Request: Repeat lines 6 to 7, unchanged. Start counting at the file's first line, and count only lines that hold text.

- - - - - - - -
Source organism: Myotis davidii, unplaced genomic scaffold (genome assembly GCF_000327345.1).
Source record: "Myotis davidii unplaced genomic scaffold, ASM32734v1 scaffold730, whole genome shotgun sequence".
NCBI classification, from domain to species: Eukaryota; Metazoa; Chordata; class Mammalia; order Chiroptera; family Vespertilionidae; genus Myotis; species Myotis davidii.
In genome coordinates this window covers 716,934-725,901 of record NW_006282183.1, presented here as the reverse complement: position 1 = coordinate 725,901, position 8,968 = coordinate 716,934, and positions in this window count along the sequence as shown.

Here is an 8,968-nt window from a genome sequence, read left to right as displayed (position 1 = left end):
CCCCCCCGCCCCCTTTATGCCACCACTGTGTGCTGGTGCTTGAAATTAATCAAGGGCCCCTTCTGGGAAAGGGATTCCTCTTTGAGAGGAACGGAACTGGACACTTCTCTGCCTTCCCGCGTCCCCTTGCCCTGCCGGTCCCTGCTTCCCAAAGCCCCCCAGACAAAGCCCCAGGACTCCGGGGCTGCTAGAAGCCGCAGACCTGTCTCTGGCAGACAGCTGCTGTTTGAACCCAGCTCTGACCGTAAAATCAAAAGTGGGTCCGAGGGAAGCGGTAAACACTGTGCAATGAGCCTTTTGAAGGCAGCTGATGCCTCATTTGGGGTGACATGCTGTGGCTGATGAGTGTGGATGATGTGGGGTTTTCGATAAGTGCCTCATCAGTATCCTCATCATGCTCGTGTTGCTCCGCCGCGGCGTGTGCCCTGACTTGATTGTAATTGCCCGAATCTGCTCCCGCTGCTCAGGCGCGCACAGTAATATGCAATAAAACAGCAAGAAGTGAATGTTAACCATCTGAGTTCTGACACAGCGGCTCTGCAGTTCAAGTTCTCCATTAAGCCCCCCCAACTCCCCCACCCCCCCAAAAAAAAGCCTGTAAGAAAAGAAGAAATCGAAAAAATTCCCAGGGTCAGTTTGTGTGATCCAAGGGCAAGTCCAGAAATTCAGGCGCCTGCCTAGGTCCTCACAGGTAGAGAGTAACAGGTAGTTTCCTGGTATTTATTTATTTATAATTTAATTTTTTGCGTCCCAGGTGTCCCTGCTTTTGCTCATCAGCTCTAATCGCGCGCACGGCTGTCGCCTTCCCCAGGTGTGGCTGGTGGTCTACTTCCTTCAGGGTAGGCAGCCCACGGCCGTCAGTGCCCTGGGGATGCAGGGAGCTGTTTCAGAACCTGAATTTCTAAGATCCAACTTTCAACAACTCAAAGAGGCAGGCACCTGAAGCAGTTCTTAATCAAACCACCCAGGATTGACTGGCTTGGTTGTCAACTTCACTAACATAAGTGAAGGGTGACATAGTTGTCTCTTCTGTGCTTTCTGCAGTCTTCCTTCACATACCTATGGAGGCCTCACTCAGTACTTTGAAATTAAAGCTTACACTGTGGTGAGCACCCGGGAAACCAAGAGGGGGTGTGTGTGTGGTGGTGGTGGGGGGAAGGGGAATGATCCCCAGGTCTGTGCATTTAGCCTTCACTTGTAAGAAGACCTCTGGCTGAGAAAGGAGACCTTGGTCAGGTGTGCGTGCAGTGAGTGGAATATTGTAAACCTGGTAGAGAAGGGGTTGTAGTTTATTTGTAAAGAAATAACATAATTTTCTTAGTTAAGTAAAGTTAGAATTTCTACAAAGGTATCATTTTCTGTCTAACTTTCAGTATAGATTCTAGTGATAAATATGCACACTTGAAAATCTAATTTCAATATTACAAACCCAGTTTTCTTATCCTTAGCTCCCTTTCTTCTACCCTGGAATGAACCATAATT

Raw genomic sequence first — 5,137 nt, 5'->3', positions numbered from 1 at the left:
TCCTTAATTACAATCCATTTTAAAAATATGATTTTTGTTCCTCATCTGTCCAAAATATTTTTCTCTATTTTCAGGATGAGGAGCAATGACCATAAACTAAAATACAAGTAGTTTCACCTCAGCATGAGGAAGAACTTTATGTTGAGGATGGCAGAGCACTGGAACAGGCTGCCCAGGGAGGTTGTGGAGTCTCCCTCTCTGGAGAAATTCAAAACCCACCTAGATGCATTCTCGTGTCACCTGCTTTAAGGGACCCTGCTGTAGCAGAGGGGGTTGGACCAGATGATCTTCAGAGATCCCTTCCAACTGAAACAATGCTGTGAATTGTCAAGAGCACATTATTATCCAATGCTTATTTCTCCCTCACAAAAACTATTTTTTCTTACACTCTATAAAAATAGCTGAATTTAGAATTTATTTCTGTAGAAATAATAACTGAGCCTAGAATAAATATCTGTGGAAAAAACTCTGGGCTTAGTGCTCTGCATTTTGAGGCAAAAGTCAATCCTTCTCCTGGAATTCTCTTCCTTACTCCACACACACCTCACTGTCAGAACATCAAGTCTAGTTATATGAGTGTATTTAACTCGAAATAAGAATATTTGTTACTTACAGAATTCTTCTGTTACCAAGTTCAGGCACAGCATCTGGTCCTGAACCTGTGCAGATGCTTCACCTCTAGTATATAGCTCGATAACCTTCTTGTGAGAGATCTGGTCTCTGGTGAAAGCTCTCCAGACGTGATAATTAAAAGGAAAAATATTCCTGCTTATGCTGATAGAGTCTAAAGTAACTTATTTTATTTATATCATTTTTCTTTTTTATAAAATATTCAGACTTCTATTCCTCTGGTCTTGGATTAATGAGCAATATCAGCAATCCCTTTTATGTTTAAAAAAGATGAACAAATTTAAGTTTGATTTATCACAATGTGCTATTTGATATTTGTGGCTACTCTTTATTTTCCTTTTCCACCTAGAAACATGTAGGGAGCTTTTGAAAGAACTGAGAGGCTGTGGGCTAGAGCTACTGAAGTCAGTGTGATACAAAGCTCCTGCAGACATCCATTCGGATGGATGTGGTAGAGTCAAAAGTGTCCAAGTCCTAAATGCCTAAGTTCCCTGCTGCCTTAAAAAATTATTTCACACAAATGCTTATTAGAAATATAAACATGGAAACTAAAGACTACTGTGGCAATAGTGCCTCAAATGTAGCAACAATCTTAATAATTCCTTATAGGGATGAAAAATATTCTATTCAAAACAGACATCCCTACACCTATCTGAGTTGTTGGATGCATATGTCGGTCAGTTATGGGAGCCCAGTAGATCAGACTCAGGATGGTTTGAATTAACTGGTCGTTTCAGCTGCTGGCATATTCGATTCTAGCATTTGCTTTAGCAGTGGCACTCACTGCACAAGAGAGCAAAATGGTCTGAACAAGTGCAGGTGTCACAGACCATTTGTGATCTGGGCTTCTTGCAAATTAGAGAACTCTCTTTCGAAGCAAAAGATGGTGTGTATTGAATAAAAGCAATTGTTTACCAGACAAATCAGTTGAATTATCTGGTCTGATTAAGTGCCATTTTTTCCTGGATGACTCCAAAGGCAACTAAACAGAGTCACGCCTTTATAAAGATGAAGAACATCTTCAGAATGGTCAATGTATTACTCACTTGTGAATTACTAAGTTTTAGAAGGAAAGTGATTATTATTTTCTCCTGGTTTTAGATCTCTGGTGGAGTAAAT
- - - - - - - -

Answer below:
CCCCCCCGCCCCCTTTATGCCACCACTGTGTGCTGGTGCTTGAAATTAATCAAGGGCCCCTTCTGGGAAAGGGATTCCTCTTTGAGAGGAACGGAACTGGACACTTCTCTGCCTTCCCGCGTCCCCTTGCCCTGCCGGTCCCTGCTTCCCAAAGCCCCCCAGACAAAGCCCCAGGACTCCGGGGCTGCTAGAAGCCGCAGACCTGTCTCTGGCAGACAGCTGCTGTTTGAACCCAGCTCTGACCGTAAAATCAAAAGTGGGTCCGAGGGAAGCGGTAAACACTGTGCAATGAGCCTTTTGAAGGCAGCTGATGCCTCATTTGGGGTGACATGCTGTGGCTGATGAGTGTGGATGATGTGGGGTTTTCGATAAGTGCCTCATCAGTATCCTCATCATGCTCGTGTTGCTCCGCCGCGGCGTGTGCCCTGACTTGATTGTAATTGCCCGAATCTGCTCCCGCTGCTCAGGCGCGCACAGTAATATGCAATAAAACAGCAAGAAGTGAATGTTAACCATCTGAGTTCTGACACAGCGGCTCTGCAGTTCAAGTTCTCCATTAAGCCCCCCCAACTCCCCCACCCCCCCAAAAAAAAGCCTGTAAGAAAAGAAGAAATCGAAAAAATTCCCAGGGTCAGTTTGTGTGATCCAAGGGCAAGTCCAGAAATTCAGGCGCCTGCCTAGGTCCTCACAGGTAGAGAGTAACAGGTAGTTTCCTGGTATTTATTTATTTATAATTTAATTTTTTGCGTCCCAGGTGTCCCTGCTTTTGCTCATCAGCTCTAATCGCGCGCACGGCTGTCGCCTTCCCCAGGTGTGGCTGGTGGTCTACTTCCTTCAGGGTAGGCAGCCCACGGCCGTCAGTGCCCTGGGGATGCAGGGAGCTGTTTCAGAACCTGAATTTCTAAGATCCAACTTTCAACAACTCAAAGAGGCAGGCACCTGAAGCAGTTCTTAATCAAACCACCCAGGATTGACTGGCTTGGTTGTCAACTTCACTAACATAAGTGAAGGGTGACATAGTTGTCTCTTCTGTGCTTTCTGCAGTCTTCCTTCACATACCTATGGAGGCCTCACTCAGTACTTTGAAATTAAAGCTTACACTGTGGTGAGCACCCGGGAAACCAAGAGGGGGTGTGTGTGTGGTGGTGGTGGGGGGAAGGGGAATGATCCCCAGGTCTGTGCATTTAGCCTTCACTTGTAAGAAGACCTCTGGCTGAGAAAGGAGACCTTGGTCAGGTGTGCGTGCAGTGAGTGGAATATTGTAAACCTGGTAGAGAAGGGGTTGTAGTTTATTTGTAAAGAAATAACATAATTTTCTTAGTTAAGTAAAGTTAGAATTTCTACAAAGGTATCATTTTCTGTCTAACTTTCAGTATAGATTCTAGTGATAAATATGCACACTTGAAAATCTAATTTCAATATTACAAACCCAGTTTTCTTATCCTTAGCTCCCTTTCTTCTACCCTGGAATGAACCATAATT

Raw genomic sequence first — 5,137 nt, 5'->3', positions numbered from 1 at the left: